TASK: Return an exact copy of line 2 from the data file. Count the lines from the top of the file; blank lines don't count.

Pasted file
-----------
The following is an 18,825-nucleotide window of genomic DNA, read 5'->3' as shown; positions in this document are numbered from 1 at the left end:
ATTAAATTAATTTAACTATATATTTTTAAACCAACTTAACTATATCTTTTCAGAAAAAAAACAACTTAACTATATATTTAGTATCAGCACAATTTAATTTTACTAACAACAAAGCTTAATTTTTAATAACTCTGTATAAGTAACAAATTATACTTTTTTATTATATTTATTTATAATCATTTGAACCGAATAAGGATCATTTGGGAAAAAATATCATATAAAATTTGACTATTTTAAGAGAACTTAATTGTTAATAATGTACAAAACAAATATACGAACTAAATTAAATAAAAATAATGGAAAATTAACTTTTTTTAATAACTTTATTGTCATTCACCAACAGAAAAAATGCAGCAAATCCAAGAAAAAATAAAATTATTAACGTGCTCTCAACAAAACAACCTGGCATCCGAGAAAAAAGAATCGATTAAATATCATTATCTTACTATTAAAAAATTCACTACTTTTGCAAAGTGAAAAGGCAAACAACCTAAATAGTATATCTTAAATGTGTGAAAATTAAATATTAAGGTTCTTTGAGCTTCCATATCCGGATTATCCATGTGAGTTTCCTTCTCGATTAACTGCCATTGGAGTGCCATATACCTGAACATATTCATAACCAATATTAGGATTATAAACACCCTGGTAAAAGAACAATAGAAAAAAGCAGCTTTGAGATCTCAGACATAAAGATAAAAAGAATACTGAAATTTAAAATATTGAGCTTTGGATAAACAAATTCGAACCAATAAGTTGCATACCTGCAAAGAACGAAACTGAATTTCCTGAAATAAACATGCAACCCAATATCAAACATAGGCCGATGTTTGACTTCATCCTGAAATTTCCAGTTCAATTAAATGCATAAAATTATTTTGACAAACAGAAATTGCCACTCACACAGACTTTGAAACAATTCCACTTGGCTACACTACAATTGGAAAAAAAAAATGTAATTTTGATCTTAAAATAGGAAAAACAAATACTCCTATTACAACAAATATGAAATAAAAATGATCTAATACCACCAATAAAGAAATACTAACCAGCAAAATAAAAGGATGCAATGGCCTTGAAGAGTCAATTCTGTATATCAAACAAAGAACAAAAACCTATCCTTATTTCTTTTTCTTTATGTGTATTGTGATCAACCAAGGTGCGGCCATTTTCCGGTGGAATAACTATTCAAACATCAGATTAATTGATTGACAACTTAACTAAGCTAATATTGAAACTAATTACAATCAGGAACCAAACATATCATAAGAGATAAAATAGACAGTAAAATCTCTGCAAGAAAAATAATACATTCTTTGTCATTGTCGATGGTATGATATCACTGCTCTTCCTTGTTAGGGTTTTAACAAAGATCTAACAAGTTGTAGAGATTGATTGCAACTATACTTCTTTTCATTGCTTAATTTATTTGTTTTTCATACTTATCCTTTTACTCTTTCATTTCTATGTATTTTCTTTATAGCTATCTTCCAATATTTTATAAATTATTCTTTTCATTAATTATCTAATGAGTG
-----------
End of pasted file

ATTAAATTAATTTAACTATATATTTTTAAACCAACTTAACTATATCTTTTCAGAAAAAAAACAACTTAACTATATATTTAGTATCAGCACAATTTAATTTTACTAACAACAAAGCTTAATTTTTAATAACTCTGTATAAGTAACAAATTATACTTTTTTATTATATTTATTTATAATCATTTGAACCGAATAAGGATCATTTGGGAAAAAATATCATATAAAATTTGACTATTTTAAGAGAACTTAATTGTTAATAATGTACAAAACAAATATACGAACTAAATTAAATAAAAATAATGGAAAATTAACTTTTTTTAATAACTTTATTGTCATTCACCAACAGAAAAAATGCAGCAAATCCAAGAAAAAATAAAATTATTAACGTGCTCTCAACAAAACAACCTGGCATCCGAGAAAAAAGAATCGATTAAATATCATTATCTTACTATTAAAAAATTCACTACTTTTGCAAAGTGAAAAGGCAAACAACCTAAATAGTATATCTTAAATGTGTGAAAATTAAATATTAAGGTTCTTTGAGCTTCCATATCCGGATTATCCATGTGAGTTTCCTTCTCGATTAACTGCCATTGGAGTGCCATATACCTGAACATATTCATAACCAATATTAGGATTATAAACACCCTGGTAAAAGAACAATAGAAAAAAGCAGCTTTGAGATCTCAGACATAAAGATAAAAAGAATACTGAAATTTAAAATATTGAGCTTTGGATAAACAAATTCGAACCAATAAGTTGCATACCTGCAAAGAACGAAACTGAATTTCCTGAAATAAACATGCAACCCAATATCAAACATAGGCCGATGTTTGACTTCATCCTGAAATTTCCAGTTCAATTAAATGCATAAAATTATTTTGACAAACAGAAATTGCCACTCACACAGACTTTGAAACAATTCCACTTGGCTACACTACAATTGGAAAAAAAAAATGTAATTTTGATCTTAAAATAGGAAAAACAAATACTCCTATTACAACAAATATGAAATAAAAATGATCTAATACCACCAATAAAGAAATACTAACCAGCAAAATAAAAGGATGCAATGGCCTTGAAGAGTCAATTCTGTATATCAAACAAAGAACAAAAACCTATCCTTATTTCTTTTTCTTTATGTGTATTGTGATCAACCAAGGTGCGGCCATTTTCCGGTGGAATAACTATTCAAACATCAGATTAATTGATTGACAACTTAACTAAGCTAATATTGAAACTAATTACAATCAGGAACCAAACATATCATAAGAGATAAAATAGACAGTAAAATCTCTGCAAGAAAAATAATACATTCTTTGTCATTGTCGATGGTATGATATCACTGCTCTTCCTTGTTAGGGTTTTAACAAAGATCTAACAAGTTGTAGAGATTGATTGCAACTATACTTCTTTTCATTGCTTAATTTATTTGTTTTTCATACTTATCCTTTTACTCTTTCATTTCTATGTATTTTCTTTATAGCTATCTTCCAATATTTTATAAATTATTCTTTTCATTAATTATCTAATGAGTG